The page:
Notably absent from the promotional ads was any mention of the “E” word, evolution. Nevertheless, the concept saturated the series like sauce to pasta.Maybe PBS learned its lesson from October 2001 that the E word is a lightning rod. Concepts are not mitigated by avoidance of loaded words and euphemisms. Maybe Origins is gentler word, but this was nothing less than “PBS Evolution 2004” (See 09/28/2001 headline), and evolution was the last word Tyson uttered, with feeling. The series so far exhibits the perpetual sins of the Darwin Party: (1) just-so storytelling, (2) glittering generalities, (3) selective evidence, (4) bluffing (e.g., “How life began” when they haven’t a clue), and (5) empty promises (futureware). The hype keeps Charlie’s disciples hoping for success in the snipe hunt for a naturalistic explanation for a universe that appears designed for a purpose. One aspect about Origins was predictable: the series only vaguely, when at all, hinted that the majority of the earth’s population believes, and always has believed, that the universe was designed for a purpose by an intelligent Creator. Instead, it presented as fact the naturalistic philosophy believed by only 10-15% of the population that everything came from nothing. Moreover, glossed over many serious flaws in the naturalistic scenario, and failed to give a fair hearing to competent scientists who could present valid alternatives. We commented on this series in some depth, but it is really no different from the standard Darwinian propaganda pouring forth from PBS, the Science Channel and the Discovery Channel and National Geographic, week after week, year after year. The rules are: assume evolution, ignore alternatives, prohibit rebuttals, ridicule believers in God, tell stories, worship scientism, and fill in the evidential gaps (canyons) with artwork. Sagan taught them well. The final lines in the final episode are the key to interpreting this series and the other Darwinian commercials. It’s not about scientific evidence, because the closing lines are a classic case of stretching an inch of data into a light-year of interpretation. No, it’s about religion: evolutionists are out to replace belief in intelligent design with naturalism, particularly the Biblical account of creation. A lady astronomer makes it clear: we now have “a new version of Genesis, a new version of the great cosmic myth, only this time it is scientifically based.” Other astronomers agree, stating that finally, within our enlightened grasp, a universe that was once seen as the domain of the gods is now explainable by an unbroken sequence of natural law acting on undirected particles, producing a great chain of being (welcome to the 18th century). Tyson, staring into the camera, morphs into Carl Sagan claiming that this vast and wonderful universe, with all its life, is the result of “14 billion years of cosmic evolution.” At least we’re getting younger; Sagan claimed it was 15 billion. If this kind of religious advocacy in the guise of science bothers you, why not do something about it? Write letters and call your local PBS station. Tell them you want to see a fair and balanced presentation of the evidence. Be constructive; ask them to air The Privileged Planet and Unlocking the Mystery of Life alongside the Darwin Party’s propaganda. We don’t want to muzzle the opposition like the Darwinists do, we want people to hear both sides, like Charlie advised, and think about the evidence. Ask PBS to stage a debate; suggest that Tyson’s team face a matching team of qualified spokespersons for the intelligent design position. Let them ask the right questions and put all the evidence on the table fairly, without stacking the deck. Tell them the magic words that make any station manager light up: it will help ratings.(Visited 40 times, 1 visits today)FacebookTwitterPinterestSave分享0 PBS NOVA aired its latest installment on evolution, a 4-hour miniseries entitled Origins, on September 28 and 29. The website hype describes it as follows:Has the universe always existed? How did it become a place that could harbor life? What was the birth of our planet like? Are we alone, or are there alien worlds waiting to be discovered? NOVA presents some startling new answers in “Origins,” a groundbreaking four-part NOVA miniseries hosted by dynamic astrophysicist Neil deGrasse Tyson, Director of the Hayden Planetarium at the American Museum of Natural History. Tyson leads viewers on a cosmic journey to the beginning of time and into the distant reaches of the universe, searching for life’s first stirrings and its traces on other worlds. (Emphasis added in all quotes.)The series has four parts. Our reaction is added in green after each synopsis.Earth Is Born. This episode describes the assumed first billion years of our planet. “Bombarded by meteors and comets, rocked by massive volcanic eruptions, and scoured by hot acid rain, the early Earth seems a highly improbable place for life to have taken root. Despite such violent beginnings, scientists have found new clues that life-giving water and oxygen appeared on our planet much earlier than previously thought.”What this series lacks in evidence it makes up for in animation. The visuals of the first two episodes consisted primarily of computer animations and interviews with Darwinian storytelling scientists, interspersed with irrelevant shots of them appearing to do some real lab work. Episode One is just a higher-tech version of Disney’s old Fantasia myth (not the dancing hippos, but the early earth). Notable in “Earth Is Born” was a repeating theme that new discoveries have recently overturned long-held ideas, especially uniformitarianism. That’s a good lesson, if they would just apply it to the current tale-telling and plan ahead.How Life Began. This episode describes organisms living currently in extreme environments, and claims “The survival of these tough microorganisms suggests they may be related to the planet’s first primitive life forms.”As expected, this episode was an illustrated liturgy of the usual astrobiological mystery religion, carefully shielded from critical scrutiny. The novitiates are instructed in the tenets of the faith: comets brought our oceans and the building blocks of life, the first life “emerged” in extreme environments, bacteria invented photosynthesis, the “great liberator,” which gave us our oxygen atmosphere and made complex life possible, leading to “immense colonies of green slime which would take over the world.” They even gave prominent press to the old Miller experiment, the “useful lie” that gave naturalistic abiogenesis a shot in the arm (see 05/02/2003 headline). This is so retro. The dramatic footage of sparks and bubbling chemicals was no match for the quick disclaimer that scientists debate the “recipe” for life and when it occurred. Big Lie of the Episode: “When you get the recipe right, it goes, and it goes quickly.” (How quickly? Read our book). Over and over, the Darwinists repeated their surprise at how quickly life “emerged” and evolved on the early earth despite all the meteor bombs, and the “hellish” conditions under which it arrived and thrived. The pretentious air of this series borders on goofy, with its 1960-era sci-fi sound effects, hushed undertones and gimmicky cartoons. Tyson’s phony dramatic delivery gets tedious real fast, especially with lines like “the building blocks of life arrived special delivery – from outer space!” and “photosynthesis: a clever invention; once it started, it was a runaway success.” One can only hope this childishness will backfire on today’s precocious youngsters (especially home schoolers). Maybe this series will be useful some day, to demonstrate what certain mad scientists believed in the early 21st century. Young minds who don’t know better (especially some public schoolers) should be inoculated against raw propaganda and non-sequiturs like since life is found today in extreme environments, it must have evolved there. Best give them a chance to learn basic logic first. Any scientific evidence presented in this series was irrelevant to the story line; every bit of it has been contested by other evolutionary scientists, as reported right here in these pages for four years now (follow the “origin of life” chain links to get a higher education than you will get by watching Origins). Evolutionary theory, from earth science to abiogenesis to human evolution, is a string of just-so mythoids glued together with irrelevant factoids. Once in awhile you catch them admitting it: yes, the deuterium to hydrogen ratio in comets differs from that in the oceans, so maybe Earth’s water was not delivered by comets (sure makes a good animation, though). Yes, the origin of life is an “astonishing mystery that we don’t understand,” and the “leap from non-living chemicals to a living cell is staggeringly complex” (but that Miller experiment looks so cool, so Frankenstein). The myth, concocted in Fantasyland, thrives in Tomorrowland. It’s not finding the answer, it’s wishing upon a star that matters. Evolutionists, like Coronado on his quest for the seven gold cities, want to keep the dream alive, always out there around the next bend. They rationalize their government-funded research as an adventurous quest to answer the great questions, to discover the secrets to our origins: which, being interpreted, means, they haven’t got a clue. No matter; it’s not a product, it’s a process. The goal, explaining everything without a Creator, must remain forever out of reach. So Origins gives us process, becoming, futureware, unfulfilled promises, bluffing and dreams. At every turn are the faith words: maybe, may have, perhaps, likely, controversial, debated, appears to, think, believe, seems like, could be, coulda, woulda, mighta…. Science? No; mystery religion. Its worship services are arrayed in glittering generalities, icons, reveries, and beatific visions of personified molecules lifting themselves up by their own bootstraps and wishing their way to manhood. If you watch reputable design-centric presentations like the Illustra Media films, you will see a fair and balanced presentation of both sides. Creationists have debated the world’s leading evolutionists toe to toe on college campuses, and even against the home field advantage have usually won because they know more about the opposing view than its advocates do themselves. But to its gross dishonor, nowhere does Origins even hint at a suggestion that any serious scientist or philosopher ever doubted naturalism or seriously considered that the orderliness of creation pointed to a all-wise Creator. Tyson whimsically dismisses the straw man of Van Helmont’s 17th-century “recipe for life” (spontaneous generation of mice from wheat), totally ignoring millennia of the world’s greatest thinkers and scientists who have defended the view, with detailed logic, scientific evidence and refutation of counter-arguments, that life was designed. This omission is so glaring, it is utterly inexcusable in a supposed educational “science” program. Van Helmont’s spontaneous generation is more akin to today’s origin-of-life theories than to any credible design position. It was Darwin and his disciples, not the creationists, were disappointed when Pasteur disproved spontaneous generation. Moreover, the first two episodes seemed to go out of their way to portray a world opposite the view of Bible-believing Christians and Jews, showing animation after animation of hellish lava and meteor impacts, stating emphatically, “early Earth was not a garden of Eden.” Ignoring and dismissing any hint of a good or purposeful creation, it presented irrational beliefs dogmatically as fact: “life did arise from nonliving chemicals,” and “for over a hundred years, scientists have known that life is the result of chemistry.” Nowhere was there any doubt about the alleged millions and billions of years, each date quoted as if they had a stopwatch running the whole time. The whole series in fact, is built on the metaphor of a clock, on which all of earth history has been compressed into 24 hours. Humankind, of course, appears late in the last few seconds of the day, uncaused, uncared for, a mere happenstance of a long and brutal cosmic arcade. Science is supposed to be about observation. Where’s the instant replay of this hypothesis so we can validate it? This one episode was so shoddy, so baloney-ridden, so unbalanced, so quirky, it should anger knowledgeable viewers enough to write PBS, NOVA, and the sponsors to complain that such mythology-as-fact was presented as if the only “scientific” approach to origins. Let’s have a debate. Let’s have the counter-evidence get a fair hearing. Let’s watch The Privileged Planet and Icons of Evolution. Let’s get some leading Design PhDs in the ring with Tyson and see who’s left standing when fair, unbiased judges call foul at cheap shots and enforce the rules of evidence. The credits show this program was funded by NASA and the National Science Foundation – your tax dollars at work. It can only be hoped that this series, like Evolution before it, will flop as another wimpy hurrah of a dying religion on the verge of being tossed onto the dust-bin of discredited ideas. Evolutionary theory, like a black-light poster, only glows in a dark room shielded from all but carefully selected, artificially-generated wavelengths. It looks very different when the windows are opened and natural sunlight shines in.Where Are the Aliens? This episode imagines what life on other worlds might be like.Typical SETI sales pitch, with the usual suspects (Drake equation by Drake himself), and the usual mythoids spouted as fact: life is as simple as just add water, lots of planets means lots of life, asteroid destroyed the dinosaurs but gave mammals a chance, etc. – Tyson says without the asteroid extinction, a dinosaur might be hosting the show, and the animation cartoonists help our poor imaginations. More “it’s true because I say so” posturing: “we know we got to this [scene of crowd in shopping mall with cell phones by their ears] from this [bacteria] by evolution.” You might learn tidbits about extrasolar planets and cephalopod camouflage here and there, and hearing Peter Ward of Rare Earth fame explain why he thinks advanced life is uncommon is a partial treat. Other than that, the entire premise of this episode is a stack of evolutionary assumptions, held together with hope, stacked on the foundational assumption of naturalism, presented dogmatically and without rebuttal, with artwork substituting for evidence. Can’t the Darwin Party change their tactics, now that we’ve blown their cover? The sight of a naked emperor strutting around as if nobody notices his little secret is not pretty. More personification fallacy: “if carbon makes life happen….” [stop right there]. “If those other planets have caught the spark of life also….” [stop, I said]. The illogic gets so tiring: “Scientists haven’t figured out how that spark of life happened, but since it happened early on, maybe it’s not so hard.” No hint that the most essential ingredient in life is information. Watch this episode alongside The Privileged Planet and Unlocking the Mystery of Life. No contest. The silliness of the Origins series has one benefit: it makes a perfect foil for these two films, making their relevance and superior logic shine even more brightly.Back to the Beginning. This episode examines current thinking about the Big Bang theory.Yes, tell us all about the 97% of invisible stuff, the force that binds the universe together. If it only has a dark side, how do evolutionists explain the origin of good? Will Tyson be able to solve the Great Equation of Evolution, E = Nt x Nb? (Nothing times nobody equals everything.) No luck. Tyson spends most of the hour describing the historical search for the cosmic background radiation and slight irregularities within it. As expected, the interpretations of the final data set from WMAP are hyped beyond all recognition (see 09/20/2004 headline). A chef gives Tyson an intelligently designed stew, at which Tyson remarks that it is entirely analogous to what the stars cook up. As Sagan 2004, Tyson really knows how to put the b in big, bang, and billion. The episode provides some interesting historical and personal stories of scientists at work, but does little to answer the big questions the episode promised to address. Instead, we are forced to listen to worn-out, personified cliches like “the baby picture of the universe” and “the birth pangs of the cosmos” and “we are all stardust.” The animation team did a lot of work on this Fantasia, but we’d rather hear it put to music. John Cage would be apropos. How about 4’33”, repeated endlessly?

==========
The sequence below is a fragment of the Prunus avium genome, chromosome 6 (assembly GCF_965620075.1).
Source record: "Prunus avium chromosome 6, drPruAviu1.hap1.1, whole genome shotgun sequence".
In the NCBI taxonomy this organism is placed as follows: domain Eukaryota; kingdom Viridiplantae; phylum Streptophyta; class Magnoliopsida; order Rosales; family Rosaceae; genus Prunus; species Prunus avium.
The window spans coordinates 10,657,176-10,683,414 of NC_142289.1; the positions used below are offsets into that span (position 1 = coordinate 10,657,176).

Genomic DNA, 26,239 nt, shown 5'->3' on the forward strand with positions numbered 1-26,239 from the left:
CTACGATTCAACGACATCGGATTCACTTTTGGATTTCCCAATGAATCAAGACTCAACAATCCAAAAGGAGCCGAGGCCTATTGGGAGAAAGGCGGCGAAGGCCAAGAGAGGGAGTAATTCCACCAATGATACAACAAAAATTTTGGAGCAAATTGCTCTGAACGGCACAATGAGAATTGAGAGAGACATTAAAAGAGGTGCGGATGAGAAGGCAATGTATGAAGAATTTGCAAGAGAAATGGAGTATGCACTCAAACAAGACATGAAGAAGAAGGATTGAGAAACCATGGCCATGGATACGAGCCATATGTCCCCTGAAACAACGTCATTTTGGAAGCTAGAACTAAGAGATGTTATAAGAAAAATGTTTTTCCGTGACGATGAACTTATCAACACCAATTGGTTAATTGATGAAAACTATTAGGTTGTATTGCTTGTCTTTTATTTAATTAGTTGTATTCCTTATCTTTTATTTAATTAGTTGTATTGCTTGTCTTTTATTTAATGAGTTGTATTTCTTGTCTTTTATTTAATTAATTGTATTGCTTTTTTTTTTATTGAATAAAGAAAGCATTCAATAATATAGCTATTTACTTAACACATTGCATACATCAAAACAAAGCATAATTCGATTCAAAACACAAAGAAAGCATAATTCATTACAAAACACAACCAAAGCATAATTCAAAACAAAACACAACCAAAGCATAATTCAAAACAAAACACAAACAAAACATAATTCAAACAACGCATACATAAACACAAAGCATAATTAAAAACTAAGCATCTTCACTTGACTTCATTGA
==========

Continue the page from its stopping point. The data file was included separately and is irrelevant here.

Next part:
Share Facebook Twitter Google + LinkedIn Pinterest By Kolt Buchenroth and Matt ReeseThe Lake Erie Bill of Rights was passed by the citizens of Toledo in a special election held on Tuesday, Feb. 26. According to the results from the Lucas County Board of elections, the measure was passed by a vote of 61.4% to 38.6% with only 8.9% of voters turning out to the polls.There was a failed attempt to get this on the 2018 November ballot in Toledo. The effort to get LEBOR on the ballot was supported by out-of-state interests but it could have a very real in-state impact for a wide range of businesses. LEBOR opens up the possibility of thousands of lawsuits against any entity that could be doing harm to Lake Erie. This includes agricultural operations.“Farm Bureau members are disappointed with the results of the LEBOR vote. Our concern remains that its passage means Ohio farmers, taxpayers and businesses now face the prospect of costly legal bills fighting over a measure that likely will be found unconstitutional and unenforceable,” said Adam Sharp, executive vice president, Ohio Farm Bureau Federation. “Nevertheless, Farm Bureau members remain committed to finding and implementing real solutions to the lake’s challenges.”LEBOR grants rights to Lake Erie and empowers any Toledo citizen to file lawsuits on behalf of the lake. It gives Toledoans authority over nearly 5 million Ohioans, thousands of farms, more than 400,000 businesses and every level of government in 35 northern Ohio counties plus parts of Michigan, Indiana, Pennsylvania, New York and Canada. LEBOR was passed despite the prevailing legal opinion that many of its provisions are unconstitutional.“It says the lake should be free of pollution and things that could harm the lake. It makes the lake act as a person almost who can bring charges against people for harming it,” said Leah Curtis, director of agricultural law for Ohio Farm Bureau. “There is a concern that agriculture would be one of those industries that would be charged or sued with these lawsuits that could potentially come out of this charter amendment. It could really apply to anyone —not just agriculture — anyone who does something that might end up harming the lake. It could be a leaky septic system or other industries that may have permits that put limitations on what they can and cannot do. The Lake Erie Bill of Rights also invalidates those permits if those permits allow for any harm to Lake Erie. It has wide reaching effects. It has issues for lots of areas.”The day after LEBOR was approved by Toledo voters, Wood County farmer Mark Drewes filed a lawsuit challenging the constitutionality and legal status of the Lake Erie Bill of Rights. Drewes’ suit was filed in the Federal District Court for Northern Ohio.Drewes Farm Partnership is a family crop operation in Custar with a significant history of being dedicated to improving water quality. Drewes is on the board of directors for The Ohio Corn and Wheat Growers Association and a long-time member of Ohio Farm Bureau.“Mark’s farm is an example of the right way of doing things,” Sharp said. “He’s employing a variety of conservation practices, water monitoring systems, water control structures and uses variable rate enabled equipment and yet he’s vulnerable to frivolous lawsuits. We are proud that our member has stood up against this overreach, and his efforts will benefit all Farm Bureau members, farmers and protect jobs in Ohio.”OFBF has historically engaged in precedent setting court cases that potentially affect its members. Farm Bureau will actively assist Drewes and his legal team throughout this litigation to ensure members’ concerns are heard. OFBF’s legal staff will monitor developments, lend agricultural expertise and provide supporting information about agriculture’s efforts to protect water quality.Drewes is represented by the law firm Vorys, Sater, Seymour and Pease LLP, which has extensive experience fighting against onerous government action.“The Charter Amendment is an unconstitutional and unlawful assault on the fundamental rights of family farms in the Lake Erie Watershed — like the Drewes’ fifth generation family farm,” said Thomas Fusonie, a partner at Vorys and one of the counsel for Drewes. “The lawsuit seeks to protect the Drewes’ family farm from this unconstitutional assault.”The suit argues LEBOR violates federal constitutional rights, including equal protection, freedom of speech and is unenforceable for its vagueness. A request for preliminary and permanent injunction was also filed seeking to prevent enforcement of the law.“Farmers want and are working toward improving water quality, but this new Toledo law hurts those efforts. Mark Drewes understands this, and it’s Farm Bureau’s job to back his important actions on behalf of Ohio farmers,” Sharp said.